AUSTRIA: Social Democratic Party officials put forward state railways head Christian Kern yesterday as their nominee for chancellor to replace Werner Faymann.
Mr Faymann stepped down after a poor result in the first round of the presidential election, won by the far-right Freedom Party’s Norbert Hofer.
The social-democrats’ coalition partner the People’s Party has said it will only back a candidate who shares Mr Faymann’s anti-migrant stance.
Russian garrison on manoeuvres
TRANS-DNIESTER: Russian forces stationed in Moldova’s breakaway territory began weeks of military exercises yesterday.
Russian state news agency RIA Novosti said the exercises aimed to test troops’ ability to confront and defeat conventional fighting groups engaged in trying to destabilise Trans-Dniester and seize strategic objectives.
Dmitry Zelenkov, who commands Russian troops in Trans-Dniester, said that the drills would last until the end of May.
UN torture team worried by army
ISRAEL: The UN committee against torture released “concluding observations” yesterday that expressed concern about allegations of “excessive use of force,” including deadly force, by occupation forces against Palestinians.
The committee said that it was worried about the conduct by Israeli troops at demonstrations, in response to attacks or alleged attacks against Israelis and about restriction of access in areas of Gaza.
Hezbollah Syria chief killed
LEBANON: National resistance group Hezbollah announced yesterday that top military commander Mustafa Badreddine was killed in an explosion in the Syrian capital Damascus while supervising military operations.
Several others were wounded in the blast and Hezbollah is investigating whether the explosion resulted from an air raid, missile attack or artillery shelling.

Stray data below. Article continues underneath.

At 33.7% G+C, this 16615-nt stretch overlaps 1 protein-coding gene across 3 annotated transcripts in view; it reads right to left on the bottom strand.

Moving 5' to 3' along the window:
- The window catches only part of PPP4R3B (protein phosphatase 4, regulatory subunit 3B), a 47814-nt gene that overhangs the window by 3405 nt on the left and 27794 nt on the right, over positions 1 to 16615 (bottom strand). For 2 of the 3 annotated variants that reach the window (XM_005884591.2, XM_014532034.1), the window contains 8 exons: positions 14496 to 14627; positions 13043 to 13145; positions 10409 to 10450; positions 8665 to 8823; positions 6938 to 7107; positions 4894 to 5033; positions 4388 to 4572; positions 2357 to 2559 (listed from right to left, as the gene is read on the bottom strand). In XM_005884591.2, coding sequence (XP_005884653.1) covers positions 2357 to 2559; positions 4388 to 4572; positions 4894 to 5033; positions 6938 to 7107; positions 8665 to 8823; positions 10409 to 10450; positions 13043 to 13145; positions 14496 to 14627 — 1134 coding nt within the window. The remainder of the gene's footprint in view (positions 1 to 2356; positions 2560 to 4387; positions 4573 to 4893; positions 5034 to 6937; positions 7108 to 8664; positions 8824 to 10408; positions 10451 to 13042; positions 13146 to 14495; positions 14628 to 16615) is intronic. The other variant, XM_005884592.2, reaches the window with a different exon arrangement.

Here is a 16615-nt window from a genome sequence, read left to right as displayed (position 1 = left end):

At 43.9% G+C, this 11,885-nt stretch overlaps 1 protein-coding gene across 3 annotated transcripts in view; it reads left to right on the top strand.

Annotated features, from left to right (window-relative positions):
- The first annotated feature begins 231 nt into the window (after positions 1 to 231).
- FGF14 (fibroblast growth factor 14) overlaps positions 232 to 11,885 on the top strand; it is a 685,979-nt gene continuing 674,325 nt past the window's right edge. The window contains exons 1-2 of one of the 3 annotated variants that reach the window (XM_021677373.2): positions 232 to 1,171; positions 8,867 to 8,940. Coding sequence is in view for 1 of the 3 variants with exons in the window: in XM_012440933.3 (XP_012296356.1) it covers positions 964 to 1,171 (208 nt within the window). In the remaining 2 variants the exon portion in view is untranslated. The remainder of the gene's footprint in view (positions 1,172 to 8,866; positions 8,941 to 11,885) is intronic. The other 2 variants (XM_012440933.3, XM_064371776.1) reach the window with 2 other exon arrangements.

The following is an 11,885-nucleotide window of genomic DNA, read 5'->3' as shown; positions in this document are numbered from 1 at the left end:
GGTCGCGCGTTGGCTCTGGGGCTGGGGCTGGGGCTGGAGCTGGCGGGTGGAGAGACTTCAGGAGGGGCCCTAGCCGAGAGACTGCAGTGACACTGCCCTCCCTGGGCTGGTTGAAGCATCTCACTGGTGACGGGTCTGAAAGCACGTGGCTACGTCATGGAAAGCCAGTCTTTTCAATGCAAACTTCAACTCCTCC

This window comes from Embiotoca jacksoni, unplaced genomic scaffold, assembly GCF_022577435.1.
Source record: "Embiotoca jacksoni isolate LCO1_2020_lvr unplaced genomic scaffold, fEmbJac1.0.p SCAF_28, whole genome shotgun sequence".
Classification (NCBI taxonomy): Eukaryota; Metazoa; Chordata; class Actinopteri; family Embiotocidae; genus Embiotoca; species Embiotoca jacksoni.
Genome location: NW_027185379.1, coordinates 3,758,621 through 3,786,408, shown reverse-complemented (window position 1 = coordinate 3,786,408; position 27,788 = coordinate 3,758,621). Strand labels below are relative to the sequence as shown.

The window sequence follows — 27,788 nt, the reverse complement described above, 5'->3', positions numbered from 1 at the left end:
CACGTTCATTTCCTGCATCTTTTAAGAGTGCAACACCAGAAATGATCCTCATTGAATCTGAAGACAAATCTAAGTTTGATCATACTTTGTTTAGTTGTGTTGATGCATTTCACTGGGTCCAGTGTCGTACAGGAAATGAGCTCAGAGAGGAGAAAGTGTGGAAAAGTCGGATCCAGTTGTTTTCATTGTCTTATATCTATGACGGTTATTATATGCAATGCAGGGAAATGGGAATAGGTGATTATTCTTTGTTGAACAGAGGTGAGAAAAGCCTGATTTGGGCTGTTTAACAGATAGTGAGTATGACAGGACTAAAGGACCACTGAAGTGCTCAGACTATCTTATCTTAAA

Beirut-based TV service al-Mayadeen reported that he had been killed by an Israeli air strike but this was later deleted.
N Africa asylum returns made easy
GERMANY: Bundestag deputies approved a plan yesterday to declare Morocco, Algeria and Tunisia “safe countries of origin” and make it easier to repatriate asylum-seekers from them and deter others from coming.
The Bundestag voted 424-143 to back the measure, which still requires approval from the upper house, representing Germany’s 16 states.
Berlin registered nearly 1.1 million asylum-seekers in 2015 and wants fewer.
Last-ditch talks on migrant deal
TURKEY: European Affairs Minister Volkan Bozkir held last-ditch talks with senior EU officials yesterday to end an impasse over the two sides’ anti-migrant deal.
Their meeting marked the latest stage in talks over the EU demand that Ankara should modify its anti-terror laws to secure visa-free travel in Europe for its citizens.
Mr Bozkir warned on Thursday that the impasse could jeopardise the whole agreement.
Island arrivals drop by 90 per cent
REFUGEES: EU border agency Frontex said yesterday that the number of refugees arriving in the Greek islands dropped by 90 per cent last month compared to March.
“The drop in the number of arrivals on the Greek islands was dramatic,” said director Fabrice Leggeri.
He suggested that the decline to 2,700 people was because of the EU anti-migrant agreement with Turkey.